Fessing Up To Media Bias

As the Palestinian-Israeli conflict continues, some senior journalists are analyzing media coverage over the last 21 months — and they don’t like what they see.

One of the deans of American journalism, Marvin Kalb, recently analyzed “The Middle East and the Media” on Ben Wattenberg’s PBS show, “Think Tank” (May 11). Kalb, the veteran diplomatic correspondent for CBS News and NBC News and former Harvard professor of history, charged that general media coverage was “tilting pro-Palestinian.” Said Kalb:

“In my judgment, my personal judgment, is that [the coverage] is tilting pro-Palestinian. And let me give you the evidence for that. When several days ago, week or so ago, the President and the Secretary of State began to ask Prime Minister Sharon to pull Israeli forces out of the West Bank, the Bush doctrine stated not only Israel pull out of the West Bank, but the Palestinians and Arab world [were told] you have to do something to proclaim your opposition to terrorism. [Bush] balanced his ticket, but the coverage was not balanced; it was strictly — or strictly is too strong — it was largely [blaming] the Israeli side, ‘Get out of the West Bank.’ And you would find verbs like ‘Israel defies President Bush.’ And it set up a collision between Israel and the United States… But deep down there is not a collision. There is a greater collision, in my opinion, between the United States and the Arab world, than there is between the United States and Israel, but the press covered it as if it was a collision strictly between two democracies.”

Today, Kalb heads the Washington office of Harvard’s Shorenstein Center on the Press, Politics, and Public Policy. In his interview, the influential journalist remarked on the media’s use of the term “occupation”:

“The word ‘occupy’ is used a great deal. The Israeli forces ‘occupy’ the West Bank. The word occupy was not used when the Americans moved into Afghanistan. We didn’t ‘occupy’ Afghanistan. But now the word is being used, for example, on the Israeli side, partly because the Israelis have been in occupation of an area since 1967, so it sort of slips in easily. But I think good journalists ought to think about what they’re saying. Occupation is a tricky term that the Palestinians use all the time and it evokes strong negative feelings and images. But you have to ask yourself what is, in fact, happening.”

Read the full Kalb interview at:


The editor of Ha’aretz, Hanoch Marmari, spoke last month at an editors’ conference in Brussels and lashed out at the international media’s coverage of the conflict. Marmari pointed to the case of the Abu Ali family; the media reported on the alleged death of their nine children, and it was later revealed that no harm befell them. Says Marmari:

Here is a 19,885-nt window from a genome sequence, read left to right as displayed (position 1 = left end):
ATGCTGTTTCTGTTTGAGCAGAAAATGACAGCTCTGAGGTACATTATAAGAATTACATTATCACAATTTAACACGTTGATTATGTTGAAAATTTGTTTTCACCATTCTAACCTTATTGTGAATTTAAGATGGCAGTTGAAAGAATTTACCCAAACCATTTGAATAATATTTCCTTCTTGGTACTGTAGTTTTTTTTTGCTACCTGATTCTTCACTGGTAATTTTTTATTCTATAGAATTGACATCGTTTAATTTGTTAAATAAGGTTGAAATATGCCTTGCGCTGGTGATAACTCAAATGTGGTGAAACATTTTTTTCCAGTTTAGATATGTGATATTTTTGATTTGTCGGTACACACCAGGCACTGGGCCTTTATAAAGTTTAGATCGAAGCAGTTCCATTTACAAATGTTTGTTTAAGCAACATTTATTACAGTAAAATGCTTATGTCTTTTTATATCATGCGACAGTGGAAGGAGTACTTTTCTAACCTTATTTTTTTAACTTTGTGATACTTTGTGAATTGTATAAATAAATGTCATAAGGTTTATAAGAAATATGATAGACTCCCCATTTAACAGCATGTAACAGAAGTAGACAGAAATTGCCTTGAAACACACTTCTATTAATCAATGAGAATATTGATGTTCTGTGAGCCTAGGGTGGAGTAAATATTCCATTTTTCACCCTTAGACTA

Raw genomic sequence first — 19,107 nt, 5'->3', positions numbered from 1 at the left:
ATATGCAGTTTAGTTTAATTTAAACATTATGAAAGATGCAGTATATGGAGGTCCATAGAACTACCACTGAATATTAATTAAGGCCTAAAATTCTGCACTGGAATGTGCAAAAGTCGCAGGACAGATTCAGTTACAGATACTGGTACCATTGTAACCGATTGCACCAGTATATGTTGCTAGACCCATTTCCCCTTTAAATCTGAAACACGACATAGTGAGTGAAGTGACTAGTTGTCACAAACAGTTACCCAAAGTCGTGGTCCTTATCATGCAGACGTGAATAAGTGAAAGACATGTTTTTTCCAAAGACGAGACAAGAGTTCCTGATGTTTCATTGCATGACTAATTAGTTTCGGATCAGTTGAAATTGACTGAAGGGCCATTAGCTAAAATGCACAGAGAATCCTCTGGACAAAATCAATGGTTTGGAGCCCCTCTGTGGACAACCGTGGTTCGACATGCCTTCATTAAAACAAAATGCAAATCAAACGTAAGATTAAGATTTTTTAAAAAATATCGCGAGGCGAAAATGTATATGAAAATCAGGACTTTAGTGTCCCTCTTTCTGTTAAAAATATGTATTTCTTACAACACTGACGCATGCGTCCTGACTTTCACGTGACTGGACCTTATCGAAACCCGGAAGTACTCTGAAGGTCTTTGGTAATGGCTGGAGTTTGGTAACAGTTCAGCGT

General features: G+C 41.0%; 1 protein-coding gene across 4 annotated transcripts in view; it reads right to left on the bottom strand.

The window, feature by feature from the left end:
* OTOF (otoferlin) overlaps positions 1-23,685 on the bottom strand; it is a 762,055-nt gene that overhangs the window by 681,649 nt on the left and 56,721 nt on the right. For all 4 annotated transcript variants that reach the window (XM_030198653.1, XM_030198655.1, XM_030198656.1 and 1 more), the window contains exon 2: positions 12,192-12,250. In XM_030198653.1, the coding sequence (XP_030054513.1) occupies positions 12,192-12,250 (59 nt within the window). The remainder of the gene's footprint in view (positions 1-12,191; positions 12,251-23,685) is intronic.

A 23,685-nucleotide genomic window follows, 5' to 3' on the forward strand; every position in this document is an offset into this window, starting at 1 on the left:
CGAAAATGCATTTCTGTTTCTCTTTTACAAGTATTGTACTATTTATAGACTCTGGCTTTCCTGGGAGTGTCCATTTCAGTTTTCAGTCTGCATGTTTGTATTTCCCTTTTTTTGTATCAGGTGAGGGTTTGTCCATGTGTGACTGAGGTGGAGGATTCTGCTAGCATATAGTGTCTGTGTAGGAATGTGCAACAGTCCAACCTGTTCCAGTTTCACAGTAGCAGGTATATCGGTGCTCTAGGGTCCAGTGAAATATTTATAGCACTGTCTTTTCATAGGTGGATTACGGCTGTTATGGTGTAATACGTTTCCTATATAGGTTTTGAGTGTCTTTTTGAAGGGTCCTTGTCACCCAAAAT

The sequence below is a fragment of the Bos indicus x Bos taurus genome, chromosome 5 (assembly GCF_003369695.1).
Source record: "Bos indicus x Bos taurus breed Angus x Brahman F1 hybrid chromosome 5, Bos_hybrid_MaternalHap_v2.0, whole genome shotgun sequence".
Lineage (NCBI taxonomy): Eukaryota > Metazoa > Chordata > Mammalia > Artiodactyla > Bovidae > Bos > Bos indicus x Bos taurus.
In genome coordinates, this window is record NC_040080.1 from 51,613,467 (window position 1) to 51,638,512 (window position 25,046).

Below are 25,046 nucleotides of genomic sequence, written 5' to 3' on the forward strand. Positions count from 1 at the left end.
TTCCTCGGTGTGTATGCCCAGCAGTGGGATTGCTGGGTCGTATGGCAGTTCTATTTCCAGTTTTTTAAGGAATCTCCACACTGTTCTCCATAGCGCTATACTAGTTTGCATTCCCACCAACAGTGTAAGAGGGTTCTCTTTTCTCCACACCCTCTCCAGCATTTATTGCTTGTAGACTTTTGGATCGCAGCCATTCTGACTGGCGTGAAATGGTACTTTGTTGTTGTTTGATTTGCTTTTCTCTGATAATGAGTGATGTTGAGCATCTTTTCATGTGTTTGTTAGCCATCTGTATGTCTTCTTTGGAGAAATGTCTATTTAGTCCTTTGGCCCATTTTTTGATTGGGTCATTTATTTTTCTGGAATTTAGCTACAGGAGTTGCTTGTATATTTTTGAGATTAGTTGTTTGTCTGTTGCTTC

“The last 20 months of the Israeli-Palestinian conflict have created a crisis of values for journalism. The coverage and comment have exhibited four fundamental sins: obsessiveness, prejudice, condescension and ignorance. The story of Abu Ali conveniently exemplifies all four. The intensive media coverage of the conflict is often so self-absorbed and so harmful to the region that it is a disgrace to our profession. I wonder whether the disseminators of the Abu Ali story were conscious of the impact they may have had on readers, from the back streets of Jakarta to the universities of Boston, from the Muslim neighborhoods in Marseilles to the Jewish community in Toronto. Were they conscious, one wonders, of the effect of their story on the parties themselves?”

Marmari also attacked the media’s willingness to accept at face value the wild claims of Palestinian spokesmen: “The Israeli-Palestinian conflict is deceptive. Practically, acquiring information from the region is easy, but it is no simple task to assess to what extent that information reflects reality. What the ears hear, particularly in the Middle East, can be seriously misleading, if it isn’t backed up with additional information — or carefully attributed to its source. It can be difficult to distinguish between a solid source providing an accurate account, and someone lying through his teeth in the service of his nation, or pushing an elaborate but baseless conspiracy theory. Exaggeration, disinformation and provocation are the region’s stock-in-trade.”

Excerpts of Marmari’s speech were carried by The Los Angeles Times.

HonestReporting recommends sharing the above critiques with your local editors, as a means of opening a dialogue on the topic of media bias and the Mideast conflict.

====== FESS UP AND COVER UP? ======

The ongoing debate between media activists and the Minneapolis Star Tribune is reaching new heights of drama.

According to the latest communique from Minnesotans Against Terrorism, the Star Tribune admitted “egregious” mistakes in reporting on Jenin and acknowledged that its coverage was “awful” and “embarrassing.”

The activists reported that the Star Tribune’s ombudsman Lou Gelfand wrote a May 12 column to “own up to a mistake” and admit to an “egregious stumble” and an “embarrassing wart.”

Curiously, archives of Gelfand’s columns from the past six months appear on the Star Tribune website. Guess which column was deleted from the archives and then reinstated following public complaint?

The campaign against the Star Tribune’s bias is well documented on http://www.minnesotansagainstterrorism.org/, the group that inspired the current massive campaign of http://www.TerrorPetition.com/.

Thank you for your ongoing involvement in the battle against media bias.